A Reuters story about the issue of AMAZING SPIDER-MAN, with Barack Obama guest starring has been printed everywhere,. In our news feed it showed up all over the US, in Australia, India, Ghana, New Zealand, you name it. It was even on the front page of the Drudge Report:
Marvel editor in chief Joe Quesada said the idea for the “Spidey meets the President!” edition came from a statement from Obama’s campaign listing 10 little known facts about the Democrat who will be America’s first black president.
“Right at the top of that list was he collected Spider-Man comics,” Quesada told Reuters in an interview on Thursday.
“I was inundated with tons of fan mail saying ‘Have you read this?'” Quesada said. “I was just floored, absolutely floored, to find out that the future commander-in-chief was actually going to be the future nerd-in-chief.”
What’s notable about all this is that we now take this kind of media saturation for comic book stories for granted. It started five or six years ago — remember the gay Rawhide Kid? Or the gay Batwoman? Or the death of Captain America? The first few times one of these stories exploded, it seemed miraculous to longtime comic book watchers. Now, it’s ho hum, another media stunt.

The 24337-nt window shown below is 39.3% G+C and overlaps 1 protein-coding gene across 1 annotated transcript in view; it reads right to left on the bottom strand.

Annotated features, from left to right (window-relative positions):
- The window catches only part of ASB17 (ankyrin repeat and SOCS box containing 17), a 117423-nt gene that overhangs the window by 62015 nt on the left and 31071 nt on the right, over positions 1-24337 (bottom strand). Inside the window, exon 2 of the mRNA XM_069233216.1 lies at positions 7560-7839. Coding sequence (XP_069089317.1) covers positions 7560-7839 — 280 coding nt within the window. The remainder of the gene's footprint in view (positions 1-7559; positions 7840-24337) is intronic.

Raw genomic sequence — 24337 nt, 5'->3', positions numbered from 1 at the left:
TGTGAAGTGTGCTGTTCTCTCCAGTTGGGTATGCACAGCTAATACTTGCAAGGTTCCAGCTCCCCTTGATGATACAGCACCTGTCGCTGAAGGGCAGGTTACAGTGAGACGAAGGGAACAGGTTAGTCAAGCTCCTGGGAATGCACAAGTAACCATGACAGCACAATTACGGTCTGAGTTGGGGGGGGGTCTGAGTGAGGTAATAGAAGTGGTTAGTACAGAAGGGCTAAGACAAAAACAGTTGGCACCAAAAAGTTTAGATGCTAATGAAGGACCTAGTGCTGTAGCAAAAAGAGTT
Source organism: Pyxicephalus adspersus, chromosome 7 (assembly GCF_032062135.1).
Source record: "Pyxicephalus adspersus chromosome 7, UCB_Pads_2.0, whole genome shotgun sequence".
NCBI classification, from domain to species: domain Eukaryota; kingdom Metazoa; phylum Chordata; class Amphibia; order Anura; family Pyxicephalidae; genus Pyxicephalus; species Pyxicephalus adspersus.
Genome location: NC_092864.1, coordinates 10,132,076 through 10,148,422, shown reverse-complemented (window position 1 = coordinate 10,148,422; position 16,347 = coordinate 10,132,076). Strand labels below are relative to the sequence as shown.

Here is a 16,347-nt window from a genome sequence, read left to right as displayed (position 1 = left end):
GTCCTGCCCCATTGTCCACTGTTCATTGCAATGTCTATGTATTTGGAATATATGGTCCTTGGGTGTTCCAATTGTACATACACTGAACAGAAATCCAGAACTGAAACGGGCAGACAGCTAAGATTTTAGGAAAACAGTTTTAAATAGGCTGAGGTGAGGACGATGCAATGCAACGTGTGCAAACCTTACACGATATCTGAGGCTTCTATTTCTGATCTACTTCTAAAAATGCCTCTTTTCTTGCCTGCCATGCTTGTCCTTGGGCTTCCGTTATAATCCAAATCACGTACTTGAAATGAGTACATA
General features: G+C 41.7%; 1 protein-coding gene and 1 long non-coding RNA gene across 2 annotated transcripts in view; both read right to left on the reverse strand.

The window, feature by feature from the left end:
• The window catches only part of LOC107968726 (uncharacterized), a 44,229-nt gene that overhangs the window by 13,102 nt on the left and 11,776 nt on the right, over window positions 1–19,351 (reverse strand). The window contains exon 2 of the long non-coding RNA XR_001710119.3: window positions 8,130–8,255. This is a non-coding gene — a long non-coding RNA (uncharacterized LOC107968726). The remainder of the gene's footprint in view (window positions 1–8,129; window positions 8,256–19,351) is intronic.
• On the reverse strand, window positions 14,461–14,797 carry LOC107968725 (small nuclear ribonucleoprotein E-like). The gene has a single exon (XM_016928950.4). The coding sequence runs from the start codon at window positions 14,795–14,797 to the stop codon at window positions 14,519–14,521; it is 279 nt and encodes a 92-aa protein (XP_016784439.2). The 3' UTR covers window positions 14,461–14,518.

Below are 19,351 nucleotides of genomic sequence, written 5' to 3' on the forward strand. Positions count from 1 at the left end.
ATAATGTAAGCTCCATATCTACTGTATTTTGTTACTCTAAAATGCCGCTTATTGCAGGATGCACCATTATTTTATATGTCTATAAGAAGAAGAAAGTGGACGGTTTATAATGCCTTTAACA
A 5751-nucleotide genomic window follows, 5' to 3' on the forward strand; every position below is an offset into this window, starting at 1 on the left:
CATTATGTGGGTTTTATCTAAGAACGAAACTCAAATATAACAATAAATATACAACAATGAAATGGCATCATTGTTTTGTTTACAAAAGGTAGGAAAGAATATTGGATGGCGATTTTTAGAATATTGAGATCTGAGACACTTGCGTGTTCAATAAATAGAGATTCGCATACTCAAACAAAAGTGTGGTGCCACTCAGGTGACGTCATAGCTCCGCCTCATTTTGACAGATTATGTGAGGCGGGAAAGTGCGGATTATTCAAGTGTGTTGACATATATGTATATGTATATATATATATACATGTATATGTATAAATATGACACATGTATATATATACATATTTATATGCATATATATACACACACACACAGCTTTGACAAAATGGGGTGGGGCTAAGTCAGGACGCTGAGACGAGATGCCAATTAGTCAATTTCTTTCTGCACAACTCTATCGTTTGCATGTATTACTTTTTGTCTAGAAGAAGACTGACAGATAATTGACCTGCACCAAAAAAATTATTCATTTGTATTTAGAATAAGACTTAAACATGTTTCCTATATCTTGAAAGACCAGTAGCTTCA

We remember when this kind of coverage for ANY comic book story would have resulted in everyone in comics doing the happy dance, thinking “Now we’ve arrived!” It seems we arrived a long time ago now. We also recall (showing age now) how comics retailers, publishers and other think tankers long dreamed of forming a “Milk Board” for comics that would advertise how famous people read comics and it was okay.
Who needs a Milk Board when you have celebrities, pseudo-celebrities and politicians (like…uh, POTUS) casually proclaiming their love for comics. Sometimes they even have to explain why they DON’T read comics, as if it were something to be ashamed of.
We may be standing on the brink of dark times now, but to you, my fellow comics travelers, I say, sometimes it’s important to take a moment to look at how far we’ve come. When you see how much road is behind us, it makes the road ahead look a lot better, doesn’t it?